• John Fleming

Taylor Hawkins Helped Make Foo Fighters a Real Band


Photo Credit: Wikimedia Commons


The musical career of Taylor Hawkins, who spent nearly a quarter-century as the drummer for one of the most successful rock bands of its era before his untimely death at the age of 50, was nearly as improbable as that of the band itself. Foo Fighters are a band that started as a literal solo project posing as a band, similar to The Police’s Stewart Copeland hiding behind the moniker Klark Kent for his 1980 album. But the kinship Hawkins and the band’s undisputed leader, Dave Grohl, is what made Foo Fighters something far more lasting than just about anybody could have expected in the earliest years of the group.


Foo Fighters is something of a miracle of a band, one that caught even those involved in the mid-1990s alternative rock scene off-guard. In the immediate aftermath of the inevitable dissolution of Nirvana following the death of Kurt Cobain in 1994, Grohl, taking a page from Copeland’s attempt to separate himself from comparisons to his own iconic band, released the Foo Fighters’ 1995 debut album, on which he performed nearly every part himself.


The record produced three top-10 modern rock hits. One of which, “I’ll Stick Around,” was built around the kind of heavy, overdriven guitars around which Nirvana built its reputation, and another, “Big Me,” was the kind of tuneful, R.E.M.-esque jangle pop that seemed likely to be in the songwriting direction that Cobain, who had struck a close friendship with R.E.M.’s Michael Stipe, was heading. Being reminiscent of Nirvana wasn’t an inherently bad thing – Nirvana was a beloved and critically important rock band, but Foo Fighters needed to create a fresh identity.


Hiring a full-time band – former Nirvana touring guitarist Pat Smear and the rhythm section from Sunny Day Real Estate, bassist Nate Mendel and drummer William Goldsmith – strongly hinted at Grohl’s insistence on forging a new musical direction, but passing the torch to another drummer would prove difficult for him.


Unhappy with Goldsmith’s tracks for the band’s sophomore album, “The Colour and the Shape,” Grohl re-recorded most of the drum parts, and, not content with feeling like a touring drummer, Goldsmith left the band. Foo Fighters then hired Hawkins, who at the time was the touring drummer for Alanis Morissette. In the moment, it seemed like a step down – Morisette was one of the biggest acts in the world, and Grohl both recognized this and was unsure about stealing someone else’s drummer. But even Morissette apparently understood the power of the two drummers’ budding friendship.


Going forward with Foo Fighters, in sharp contrast to the recording of “The Colour and the Shape,” Hawkins had Grohl’s full confidence, with Dave’s drumming cameos being vanishingly rare (an exception came on “Cold Day in the Sun,” but Grohl had a valid excuse; Hawkins had taken lead vocals and rhythm guitar, so it seems only fair that Grohl would in turn get to take his jobs).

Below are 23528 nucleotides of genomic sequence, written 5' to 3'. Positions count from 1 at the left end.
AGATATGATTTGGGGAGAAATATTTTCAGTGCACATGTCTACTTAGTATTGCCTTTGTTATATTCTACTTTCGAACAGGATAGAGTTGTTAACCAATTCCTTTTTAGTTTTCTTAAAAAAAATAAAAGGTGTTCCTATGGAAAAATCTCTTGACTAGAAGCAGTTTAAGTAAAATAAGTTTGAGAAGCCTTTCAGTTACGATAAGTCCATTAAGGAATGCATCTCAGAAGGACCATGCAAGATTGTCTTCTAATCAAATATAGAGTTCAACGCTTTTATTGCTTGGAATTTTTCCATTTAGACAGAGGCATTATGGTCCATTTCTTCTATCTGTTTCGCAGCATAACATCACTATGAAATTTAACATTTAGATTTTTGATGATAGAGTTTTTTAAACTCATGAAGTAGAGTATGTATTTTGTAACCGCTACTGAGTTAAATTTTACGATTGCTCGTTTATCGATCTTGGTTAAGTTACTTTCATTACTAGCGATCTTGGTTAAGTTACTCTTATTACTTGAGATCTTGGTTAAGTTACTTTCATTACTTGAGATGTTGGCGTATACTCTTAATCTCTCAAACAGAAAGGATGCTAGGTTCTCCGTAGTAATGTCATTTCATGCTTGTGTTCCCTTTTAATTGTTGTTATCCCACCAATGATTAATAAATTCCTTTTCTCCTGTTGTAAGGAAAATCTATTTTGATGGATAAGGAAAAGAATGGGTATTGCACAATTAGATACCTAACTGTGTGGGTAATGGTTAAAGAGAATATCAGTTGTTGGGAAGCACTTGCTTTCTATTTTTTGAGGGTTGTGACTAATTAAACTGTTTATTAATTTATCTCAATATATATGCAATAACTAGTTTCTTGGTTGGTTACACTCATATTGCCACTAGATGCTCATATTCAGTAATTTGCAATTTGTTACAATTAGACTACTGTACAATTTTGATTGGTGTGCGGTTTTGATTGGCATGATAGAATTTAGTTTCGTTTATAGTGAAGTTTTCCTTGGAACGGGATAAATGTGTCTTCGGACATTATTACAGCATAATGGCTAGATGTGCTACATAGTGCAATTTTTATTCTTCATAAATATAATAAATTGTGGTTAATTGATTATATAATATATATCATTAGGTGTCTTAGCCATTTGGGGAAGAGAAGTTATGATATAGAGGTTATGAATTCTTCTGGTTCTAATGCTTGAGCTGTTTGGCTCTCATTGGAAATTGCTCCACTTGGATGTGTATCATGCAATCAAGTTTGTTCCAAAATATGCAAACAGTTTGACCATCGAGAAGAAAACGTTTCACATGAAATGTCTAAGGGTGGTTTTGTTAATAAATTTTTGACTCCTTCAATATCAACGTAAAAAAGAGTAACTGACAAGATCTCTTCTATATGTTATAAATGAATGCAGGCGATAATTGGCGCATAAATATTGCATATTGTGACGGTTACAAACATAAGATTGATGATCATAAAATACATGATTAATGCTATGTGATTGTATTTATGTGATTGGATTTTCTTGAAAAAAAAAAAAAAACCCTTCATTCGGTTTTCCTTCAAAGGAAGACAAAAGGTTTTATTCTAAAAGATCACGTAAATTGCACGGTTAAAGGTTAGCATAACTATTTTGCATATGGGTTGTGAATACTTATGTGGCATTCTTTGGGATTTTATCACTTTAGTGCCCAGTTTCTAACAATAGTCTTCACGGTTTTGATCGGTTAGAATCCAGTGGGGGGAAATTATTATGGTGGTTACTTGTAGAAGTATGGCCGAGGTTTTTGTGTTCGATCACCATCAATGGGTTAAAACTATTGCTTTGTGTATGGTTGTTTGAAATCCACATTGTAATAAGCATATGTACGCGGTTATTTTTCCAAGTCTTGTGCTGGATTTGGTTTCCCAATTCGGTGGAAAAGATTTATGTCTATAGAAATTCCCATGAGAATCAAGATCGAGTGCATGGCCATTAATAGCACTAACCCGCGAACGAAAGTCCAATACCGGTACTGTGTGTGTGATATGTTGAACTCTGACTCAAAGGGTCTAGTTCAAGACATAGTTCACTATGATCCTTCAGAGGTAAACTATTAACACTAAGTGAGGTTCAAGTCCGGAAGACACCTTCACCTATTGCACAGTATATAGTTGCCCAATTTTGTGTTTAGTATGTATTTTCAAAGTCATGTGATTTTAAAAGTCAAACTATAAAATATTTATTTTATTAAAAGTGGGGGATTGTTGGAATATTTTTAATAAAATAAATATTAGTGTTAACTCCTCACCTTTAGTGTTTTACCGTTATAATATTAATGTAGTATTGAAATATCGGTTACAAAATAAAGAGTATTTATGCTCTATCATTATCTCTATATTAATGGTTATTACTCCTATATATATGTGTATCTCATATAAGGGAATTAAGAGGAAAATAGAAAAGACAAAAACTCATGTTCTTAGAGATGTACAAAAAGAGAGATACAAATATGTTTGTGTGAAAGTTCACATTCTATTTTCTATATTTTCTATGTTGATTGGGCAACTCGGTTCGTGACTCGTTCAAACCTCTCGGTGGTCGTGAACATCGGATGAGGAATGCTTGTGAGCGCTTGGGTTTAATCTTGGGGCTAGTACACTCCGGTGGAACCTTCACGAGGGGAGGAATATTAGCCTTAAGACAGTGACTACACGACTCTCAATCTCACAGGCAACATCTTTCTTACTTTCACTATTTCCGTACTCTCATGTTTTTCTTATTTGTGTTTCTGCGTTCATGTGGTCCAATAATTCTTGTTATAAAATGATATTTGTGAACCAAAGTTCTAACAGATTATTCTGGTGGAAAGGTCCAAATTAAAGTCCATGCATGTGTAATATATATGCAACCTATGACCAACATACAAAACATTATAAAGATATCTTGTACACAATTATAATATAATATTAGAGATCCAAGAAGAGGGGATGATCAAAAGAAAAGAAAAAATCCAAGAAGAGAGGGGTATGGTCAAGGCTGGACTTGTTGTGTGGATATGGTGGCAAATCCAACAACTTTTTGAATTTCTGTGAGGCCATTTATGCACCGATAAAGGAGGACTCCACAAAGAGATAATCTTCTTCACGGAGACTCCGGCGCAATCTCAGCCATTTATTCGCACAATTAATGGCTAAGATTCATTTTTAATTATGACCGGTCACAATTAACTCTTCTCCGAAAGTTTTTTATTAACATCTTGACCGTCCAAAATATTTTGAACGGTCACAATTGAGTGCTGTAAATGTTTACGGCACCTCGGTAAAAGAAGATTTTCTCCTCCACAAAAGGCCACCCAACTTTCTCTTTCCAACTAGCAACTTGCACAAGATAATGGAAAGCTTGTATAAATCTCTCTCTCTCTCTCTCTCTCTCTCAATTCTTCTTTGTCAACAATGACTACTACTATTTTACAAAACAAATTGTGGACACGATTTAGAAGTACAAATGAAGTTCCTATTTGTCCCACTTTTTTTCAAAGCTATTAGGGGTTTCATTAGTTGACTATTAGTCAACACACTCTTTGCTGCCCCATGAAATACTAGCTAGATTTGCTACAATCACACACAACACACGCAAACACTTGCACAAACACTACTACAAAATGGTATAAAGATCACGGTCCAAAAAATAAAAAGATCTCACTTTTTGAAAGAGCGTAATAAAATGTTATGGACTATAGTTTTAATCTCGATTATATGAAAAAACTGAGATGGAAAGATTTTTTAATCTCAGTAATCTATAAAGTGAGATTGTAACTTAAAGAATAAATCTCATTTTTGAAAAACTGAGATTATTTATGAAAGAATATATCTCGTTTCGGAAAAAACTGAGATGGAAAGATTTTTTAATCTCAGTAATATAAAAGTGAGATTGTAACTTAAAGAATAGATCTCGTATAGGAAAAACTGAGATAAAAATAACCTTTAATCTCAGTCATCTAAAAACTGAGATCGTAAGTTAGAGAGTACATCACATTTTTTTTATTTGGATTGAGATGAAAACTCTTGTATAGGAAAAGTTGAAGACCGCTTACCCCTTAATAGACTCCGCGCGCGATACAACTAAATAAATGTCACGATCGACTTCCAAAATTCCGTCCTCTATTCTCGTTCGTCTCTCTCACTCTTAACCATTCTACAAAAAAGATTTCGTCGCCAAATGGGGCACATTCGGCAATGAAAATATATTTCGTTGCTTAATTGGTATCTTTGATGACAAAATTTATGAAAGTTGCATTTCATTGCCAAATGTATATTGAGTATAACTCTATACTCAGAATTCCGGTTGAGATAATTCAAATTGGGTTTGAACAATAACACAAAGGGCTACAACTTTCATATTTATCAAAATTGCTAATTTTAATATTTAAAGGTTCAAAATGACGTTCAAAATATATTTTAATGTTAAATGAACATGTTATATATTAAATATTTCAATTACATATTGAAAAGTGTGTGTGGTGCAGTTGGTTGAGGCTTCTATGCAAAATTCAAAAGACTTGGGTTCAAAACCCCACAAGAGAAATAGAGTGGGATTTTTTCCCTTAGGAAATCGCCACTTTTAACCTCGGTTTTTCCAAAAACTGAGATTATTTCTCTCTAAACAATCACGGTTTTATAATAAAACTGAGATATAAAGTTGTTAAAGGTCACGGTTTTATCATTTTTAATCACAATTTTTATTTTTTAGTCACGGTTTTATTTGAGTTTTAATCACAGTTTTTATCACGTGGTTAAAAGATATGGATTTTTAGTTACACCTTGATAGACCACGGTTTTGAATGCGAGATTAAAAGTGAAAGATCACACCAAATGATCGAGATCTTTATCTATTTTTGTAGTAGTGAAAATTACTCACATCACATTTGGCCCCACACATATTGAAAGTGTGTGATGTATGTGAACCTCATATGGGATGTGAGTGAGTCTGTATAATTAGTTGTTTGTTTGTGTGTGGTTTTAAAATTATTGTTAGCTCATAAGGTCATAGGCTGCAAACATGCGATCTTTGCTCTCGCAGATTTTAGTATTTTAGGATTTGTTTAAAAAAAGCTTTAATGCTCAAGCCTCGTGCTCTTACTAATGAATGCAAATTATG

As a drummer, Hawkins was among the most acclaimed in rock, with a heavy-hitting style not unlike the one that Grohl employed in Nirvana. And it wasn’t as though Grohl completely abandoned the instrument – he played the drums subsequently with Them Crooked Vultures, Queens of the Stone Age and on countless awards show performances. But while Grohl remained a drummer, he happily bequeathed the title of “Foo Fighters drummer” to Taylor Hawkins.


Beyond Foo Fighters, Hawkins had an extended musical career, performing as drummer and vocalist in his humorously named power trio, Taylor Hawkins and the Coattail Riders, and contributing to albums by such groups as Coheed and Cambria and Eagles of Death Metal. Recently, he was the drummer in the supergroup, NHC, alongside Jane’s Addiction members Dave Navarro, guitarist, and Chris Chaney, bassist.


But ultimately, Foo Fighters were his primary gig from the moment he joined the band in 1997. And as great of a musician as Hawkins was, this is a very rare case where you could easily argue that his contributions as a person meant more to the band than his drumming. After all, in a vacuum, Grohl could have theoretically played Hawkins’s drum parts and they probably would not have sounded that much different. But as Grohl’s spiritual brother, Hawkins was irreplaceable, and when these two finally found each other, each got what they wanted all along: to be in a real rock band.


Foo Fighters occupy a unique space in rock history. They are the kind of band that was appreciated by fans of the more esoteric, artsier alternative groups of the early 2000s, like The Strokes or The White Stripes, but they are also rooted in classic rock and had multi-generational appeal that seemed like a quaint relic in the early 1990s and would have seemed impossible coming from a former member of Nirvana.


Foo Fighters never went pop – “Learn to Fly” and “Best of You” reached number 19 and number 18, respectively, on the U.S. Hot 100, but sonically they were not concessions to mainstream commercial radio – yet they were consistently popular among their core audience, landing 28 top-10 alternative rock hits.


While Foo Fighters made some good records without Taylor Hawkins, it was with him that they became a cultural institution. And Hawkins, the drummer and the man, deserves a remarkable amount of credit for making that happen.

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